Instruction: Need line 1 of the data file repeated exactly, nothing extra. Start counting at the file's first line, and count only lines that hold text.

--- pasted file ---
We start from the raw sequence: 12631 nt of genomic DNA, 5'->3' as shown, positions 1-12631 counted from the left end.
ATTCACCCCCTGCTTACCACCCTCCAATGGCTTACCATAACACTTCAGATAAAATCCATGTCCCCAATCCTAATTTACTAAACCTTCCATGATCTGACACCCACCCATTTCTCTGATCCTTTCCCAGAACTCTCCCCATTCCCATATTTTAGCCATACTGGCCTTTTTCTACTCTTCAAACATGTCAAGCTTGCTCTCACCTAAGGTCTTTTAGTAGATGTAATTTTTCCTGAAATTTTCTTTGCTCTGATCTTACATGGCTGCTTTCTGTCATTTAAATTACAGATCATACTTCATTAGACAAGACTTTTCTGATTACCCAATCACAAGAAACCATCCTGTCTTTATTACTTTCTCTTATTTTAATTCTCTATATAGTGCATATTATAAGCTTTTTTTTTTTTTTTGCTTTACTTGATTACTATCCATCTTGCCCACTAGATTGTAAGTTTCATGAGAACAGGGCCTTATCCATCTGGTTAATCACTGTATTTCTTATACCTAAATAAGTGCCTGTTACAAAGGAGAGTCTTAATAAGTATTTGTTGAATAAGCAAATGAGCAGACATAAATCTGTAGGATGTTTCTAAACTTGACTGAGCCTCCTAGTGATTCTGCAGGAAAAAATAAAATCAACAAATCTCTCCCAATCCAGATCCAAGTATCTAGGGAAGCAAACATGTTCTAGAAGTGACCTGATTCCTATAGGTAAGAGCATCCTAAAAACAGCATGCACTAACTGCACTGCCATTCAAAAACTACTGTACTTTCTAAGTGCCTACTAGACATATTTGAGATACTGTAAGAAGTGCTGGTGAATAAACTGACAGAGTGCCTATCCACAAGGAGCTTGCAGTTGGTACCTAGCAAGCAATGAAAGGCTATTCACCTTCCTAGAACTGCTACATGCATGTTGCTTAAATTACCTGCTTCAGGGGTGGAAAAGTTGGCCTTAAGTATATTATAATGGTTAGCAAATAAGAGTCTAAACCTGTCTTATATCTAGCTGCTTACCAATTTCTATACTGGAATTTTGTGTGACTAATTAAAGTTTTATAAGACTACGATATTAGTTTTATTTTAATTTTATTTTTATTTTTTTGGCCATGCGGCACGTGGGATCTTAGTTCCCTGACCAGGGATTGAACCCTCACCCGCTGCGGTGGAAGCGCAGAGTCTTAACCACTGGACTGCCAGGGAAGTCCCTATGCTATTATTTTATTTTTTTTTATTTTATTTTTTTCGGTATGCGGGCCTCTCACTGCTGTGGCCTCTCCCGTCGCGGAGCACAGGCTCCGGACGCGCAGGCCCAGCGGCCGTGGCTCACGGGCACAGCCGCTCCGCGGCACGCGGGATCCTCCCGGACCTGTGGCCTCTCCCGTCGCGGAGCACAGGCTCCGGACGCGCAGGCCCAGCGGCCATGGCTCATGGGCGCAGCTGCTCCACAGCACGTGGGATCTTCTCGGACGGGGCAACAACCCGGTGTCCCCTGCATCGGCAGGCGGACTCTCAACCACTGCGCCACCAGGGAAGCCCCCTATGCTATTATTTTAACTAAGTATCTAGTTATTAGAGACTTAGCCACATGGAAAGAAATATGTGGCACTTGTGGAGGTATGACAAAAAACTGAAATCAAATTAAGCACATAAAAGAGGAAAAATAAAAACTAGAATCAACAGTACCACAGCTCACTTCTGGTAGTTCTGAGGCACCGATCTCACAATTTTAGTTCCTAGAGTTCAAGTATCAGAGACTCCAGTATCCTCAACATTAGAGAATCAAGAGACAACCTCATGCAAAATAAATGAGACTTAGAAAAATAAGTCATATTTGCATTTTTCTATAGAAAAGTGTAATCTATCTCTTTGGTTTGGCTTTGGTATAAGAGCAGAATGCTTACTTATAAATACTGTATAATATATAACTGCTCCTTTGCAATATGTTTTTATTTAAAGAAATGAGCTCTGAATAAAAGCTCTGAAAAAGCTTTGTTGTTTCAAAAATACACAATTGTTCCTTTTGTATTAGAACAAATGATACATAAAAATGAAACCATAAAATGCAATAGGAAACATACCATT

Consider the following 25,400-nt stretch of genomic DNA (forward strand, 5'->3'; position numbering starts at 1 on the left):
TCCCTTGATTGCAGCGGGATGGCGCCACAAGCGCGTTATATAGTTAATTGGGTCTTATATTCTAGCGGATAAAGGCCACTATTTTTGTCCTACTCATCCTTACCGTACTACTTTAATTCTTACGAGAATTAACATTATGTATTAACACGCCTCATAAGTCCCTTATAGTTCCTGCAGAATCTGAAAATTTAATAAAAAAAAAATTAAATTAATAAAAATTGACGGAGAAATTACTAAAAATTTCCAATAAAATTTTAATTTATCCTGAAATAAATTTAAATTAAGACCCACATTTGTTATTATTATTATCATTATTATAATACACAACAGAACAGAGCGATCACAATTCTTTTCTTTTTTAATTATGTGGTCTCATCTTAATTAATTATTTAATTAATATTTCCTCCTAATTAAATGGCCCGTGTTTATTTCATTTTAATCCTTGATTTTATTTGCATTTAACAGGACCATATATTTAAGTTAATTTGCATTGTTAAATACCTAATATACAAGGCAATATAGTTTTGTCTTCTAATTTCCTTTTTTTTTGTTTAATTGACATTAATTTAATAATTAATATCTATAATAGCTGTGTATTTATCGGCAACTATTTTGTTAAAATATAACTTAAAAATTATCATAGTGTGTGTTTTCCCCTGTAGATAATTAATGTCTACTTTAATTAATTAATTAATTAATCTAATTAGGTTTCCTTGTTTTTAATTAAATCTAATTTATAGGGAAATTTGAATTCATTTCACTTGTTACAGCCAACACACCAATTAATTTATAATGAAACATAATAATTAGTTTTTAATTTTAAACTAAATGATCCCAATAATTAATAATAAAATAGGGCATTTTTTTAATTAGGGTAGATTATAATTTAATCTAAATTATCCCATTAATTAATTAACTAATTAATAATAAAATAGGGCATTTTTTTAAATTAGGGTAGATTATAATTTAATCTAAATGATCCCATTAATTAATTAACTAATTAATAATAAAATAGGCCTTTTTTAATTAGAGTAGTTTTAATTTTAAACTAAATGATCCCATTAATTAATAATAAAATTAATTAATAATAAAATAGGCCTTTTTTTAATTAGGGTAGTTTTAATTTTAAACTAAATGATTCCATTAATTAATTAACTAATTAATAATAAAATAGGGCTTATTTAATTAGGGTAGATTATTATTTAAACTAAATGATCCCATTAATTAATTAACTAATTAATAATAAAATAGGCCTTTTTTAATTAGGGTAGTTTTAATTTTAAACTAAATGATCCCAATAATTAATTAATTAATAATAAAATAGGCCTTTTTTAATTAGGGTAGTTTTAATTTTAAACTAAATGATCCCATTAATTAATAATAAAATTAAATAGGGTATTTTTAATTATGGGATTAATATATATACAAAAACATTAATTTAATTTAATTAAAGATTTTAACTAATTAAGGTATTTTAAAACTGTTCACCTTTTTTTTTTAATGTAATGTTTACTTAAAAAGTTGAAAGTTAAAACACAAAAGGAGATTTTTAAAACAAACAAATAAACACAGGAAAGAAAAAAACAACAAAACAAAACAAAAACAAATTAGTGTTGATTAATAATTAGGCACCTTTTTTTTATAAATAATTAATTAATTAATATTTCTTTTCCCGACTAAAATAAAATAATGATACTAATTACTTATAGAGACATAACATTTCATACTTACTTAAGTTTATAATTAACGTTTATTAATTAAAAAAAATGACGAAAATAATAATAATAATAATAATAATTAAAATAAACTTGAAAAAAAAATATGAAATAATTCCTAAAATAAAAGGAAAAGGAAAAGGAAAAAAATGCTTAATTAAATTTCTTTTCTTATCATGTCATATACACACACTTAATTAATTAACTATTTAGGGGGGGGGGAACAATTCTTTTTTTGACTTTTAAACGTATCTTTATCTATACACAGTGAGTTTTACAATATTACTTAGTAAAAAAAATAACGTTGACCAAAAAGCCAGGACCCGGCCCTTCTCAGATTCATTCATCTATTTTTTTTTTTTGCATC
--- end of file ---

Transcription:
We start from the raw sequence: 12631 nt of genomic DNA, 5'->3' as shown, positions 1-12631 counted from the left end.